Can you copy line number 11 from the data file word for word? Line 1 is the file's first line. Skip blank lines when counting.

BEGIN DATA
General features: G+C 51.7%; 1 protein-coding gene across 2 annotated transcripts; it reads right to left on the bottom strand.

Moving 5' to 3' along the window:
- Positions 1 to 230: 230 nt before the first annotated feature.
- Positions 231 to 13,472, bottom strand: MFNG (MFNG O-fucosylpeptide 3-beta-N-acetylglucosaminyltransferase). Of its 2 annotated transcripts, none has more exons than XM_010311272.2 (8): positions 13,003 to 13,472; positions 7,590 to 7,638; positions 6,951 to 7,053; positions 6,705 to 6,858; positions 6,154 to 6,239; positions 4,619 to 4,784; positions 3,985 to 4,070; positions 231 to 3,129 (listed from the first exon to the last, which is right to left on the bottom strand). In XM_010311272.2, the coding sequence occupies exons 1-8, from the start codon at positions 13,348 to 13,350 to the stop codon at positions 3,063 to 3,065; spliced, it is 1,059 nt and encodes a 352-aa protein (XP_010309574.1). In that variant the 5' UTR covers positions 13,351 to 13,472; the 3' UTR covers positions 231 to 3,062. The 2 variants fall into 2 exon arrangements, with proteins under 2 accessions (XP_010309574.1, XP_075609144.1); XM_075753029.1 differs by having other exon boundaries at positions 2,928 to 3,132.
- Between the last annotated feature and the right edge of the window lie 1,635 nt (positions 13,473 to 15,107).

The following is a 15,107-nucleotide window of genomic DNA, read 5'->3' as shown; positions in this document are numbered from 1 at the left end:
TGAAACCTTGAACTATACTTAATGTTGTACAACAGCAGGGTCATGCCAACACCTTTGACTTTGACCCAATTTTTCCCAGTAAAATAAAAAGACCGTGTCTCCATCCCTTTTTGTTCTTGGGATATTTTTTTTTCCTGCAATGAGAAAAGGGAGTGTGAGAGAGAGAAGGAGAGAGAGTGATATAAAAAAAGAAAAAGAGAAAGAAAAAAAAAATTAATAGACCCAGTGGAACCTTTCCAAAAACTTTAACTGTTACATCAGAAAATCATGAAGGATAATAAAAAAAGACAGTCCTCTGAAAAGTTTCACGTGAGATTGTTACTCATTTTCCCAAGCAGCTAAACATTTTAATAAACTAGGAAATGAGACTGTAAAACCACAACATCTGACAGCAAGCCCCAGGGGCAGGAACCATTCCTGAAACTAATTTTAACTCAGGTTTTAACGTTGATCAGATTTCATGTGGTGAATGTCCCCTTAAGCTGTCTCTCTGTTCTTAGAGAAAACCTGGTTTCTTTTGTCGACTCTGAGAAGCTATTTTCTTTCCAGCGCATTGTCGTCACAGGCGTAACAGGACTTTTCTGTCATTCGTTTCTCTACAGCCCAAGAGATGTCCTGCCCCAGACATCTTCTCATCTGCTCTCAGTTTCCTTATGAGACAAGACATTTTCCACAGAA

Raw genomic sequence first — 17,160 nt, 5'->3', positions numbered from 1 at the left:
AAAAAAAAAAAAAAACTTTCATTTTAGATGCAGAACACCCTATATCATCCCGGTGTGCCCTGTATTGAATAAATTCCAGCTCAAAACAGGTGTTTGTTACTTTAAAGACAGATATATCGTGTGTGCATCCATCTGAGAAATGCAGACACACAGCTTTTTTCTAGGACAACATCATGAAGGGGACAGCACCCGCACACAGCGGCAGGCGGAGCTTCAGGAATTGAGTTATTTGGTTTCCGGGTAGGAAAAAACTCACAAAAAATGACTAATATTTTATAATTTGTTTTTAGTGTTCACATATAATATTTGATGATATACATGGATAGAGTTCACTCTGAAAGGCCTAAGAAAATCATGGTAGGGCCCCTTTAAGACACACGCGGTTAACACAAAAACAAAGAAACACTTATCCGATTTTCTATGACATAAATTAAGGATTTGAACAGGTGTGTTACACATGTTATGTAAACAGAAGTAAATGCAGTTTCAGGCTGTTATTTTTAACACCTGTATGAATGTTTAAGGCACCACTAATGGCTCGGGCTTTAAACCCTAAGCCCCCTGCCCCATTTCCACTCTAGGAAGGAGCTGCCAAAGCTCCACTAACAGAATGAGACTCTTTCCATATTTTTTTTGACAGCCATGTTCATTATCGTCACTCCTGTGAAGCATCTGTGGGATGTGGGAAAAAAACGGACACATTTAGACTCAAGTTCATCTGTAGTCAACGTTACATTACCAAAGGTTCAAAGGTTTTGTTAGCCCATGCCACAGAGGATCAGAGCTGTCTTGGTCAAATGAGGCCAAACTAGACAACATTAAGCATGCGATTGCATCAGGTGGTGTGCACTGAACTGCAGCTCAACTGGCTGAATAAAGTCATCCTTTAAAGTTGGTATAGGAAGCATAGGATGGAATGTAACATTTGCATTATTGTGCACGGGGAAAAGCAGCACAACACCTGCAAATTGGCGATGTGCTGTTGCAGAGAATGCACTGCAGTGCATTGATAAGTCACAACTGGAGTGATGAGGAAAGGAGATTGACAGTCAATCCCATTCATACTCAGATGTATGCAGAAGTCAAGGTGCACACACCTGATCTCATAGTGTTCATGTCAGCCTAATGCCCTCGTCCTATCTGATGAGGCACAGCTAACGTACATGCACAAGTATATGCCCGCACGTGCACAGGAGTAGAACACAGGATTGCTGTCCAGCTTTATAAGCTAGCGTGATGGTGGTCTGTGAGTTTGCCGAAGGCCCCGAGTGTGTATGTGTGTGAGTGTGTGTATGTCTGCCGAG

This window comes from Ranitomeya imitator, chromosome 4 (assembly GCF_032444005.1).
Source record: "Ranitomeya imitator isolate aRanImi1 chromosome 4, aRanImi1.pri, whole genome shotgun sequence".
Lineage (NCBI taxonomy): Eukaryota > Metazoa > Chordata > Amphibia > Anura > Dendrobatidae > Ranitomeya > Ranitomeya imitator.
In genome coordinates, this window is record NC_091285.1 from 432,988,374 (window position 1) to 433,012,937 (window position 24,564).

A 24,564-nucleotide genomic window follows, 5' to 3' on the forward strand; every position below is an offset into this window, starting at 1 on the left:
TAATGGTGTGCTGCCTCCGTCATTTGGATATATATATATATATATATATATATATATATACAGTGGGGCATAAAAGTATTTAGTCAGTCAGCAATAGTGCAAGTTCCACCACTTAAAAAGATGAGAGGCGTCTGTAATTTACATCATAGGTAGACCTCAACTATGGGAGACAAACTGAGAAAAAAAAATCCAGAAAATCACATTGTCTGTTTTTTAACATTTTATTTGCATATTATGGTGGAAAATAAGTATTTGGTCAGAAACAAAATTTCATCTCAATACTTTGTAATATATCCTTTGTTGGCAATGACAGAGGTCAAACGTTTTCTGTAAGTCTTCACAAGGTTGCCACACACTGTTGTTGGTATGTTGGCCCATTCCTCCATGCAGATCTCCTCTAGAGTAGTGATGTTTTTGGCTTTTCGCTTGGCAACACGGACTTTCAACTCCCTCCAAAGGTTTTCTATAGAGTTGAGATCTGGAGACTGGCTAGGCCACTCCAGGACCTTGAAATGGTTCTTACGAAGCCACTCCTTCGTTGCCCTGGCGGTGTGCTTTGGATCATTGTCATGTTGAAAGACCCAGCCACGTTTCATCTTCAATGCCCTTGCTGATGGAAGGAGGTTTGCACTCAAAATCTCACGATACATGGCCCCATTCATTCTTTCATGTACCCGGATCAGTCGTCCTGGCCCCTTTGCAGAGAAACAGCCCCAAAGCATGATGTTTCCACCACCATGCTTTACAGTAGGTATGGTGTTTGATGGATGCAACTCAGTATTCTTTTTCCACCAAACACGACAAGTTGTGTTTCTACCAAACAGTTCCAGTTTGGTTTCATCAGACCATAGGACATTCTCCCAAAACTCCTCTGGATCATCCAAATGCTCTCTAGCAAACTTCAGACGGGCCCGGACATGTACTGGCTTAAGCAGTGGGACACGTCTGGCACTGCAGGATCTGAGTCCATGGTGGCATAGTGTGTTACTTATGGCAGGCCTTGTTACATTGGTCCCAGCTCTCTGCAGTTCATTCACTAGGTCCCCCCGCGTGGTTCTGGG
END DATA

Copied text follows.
Source record: "Ranitomeya imitator isolate aRanImi1 chromosome 4, aRanImi1.pri, whole genome shotgun sequence".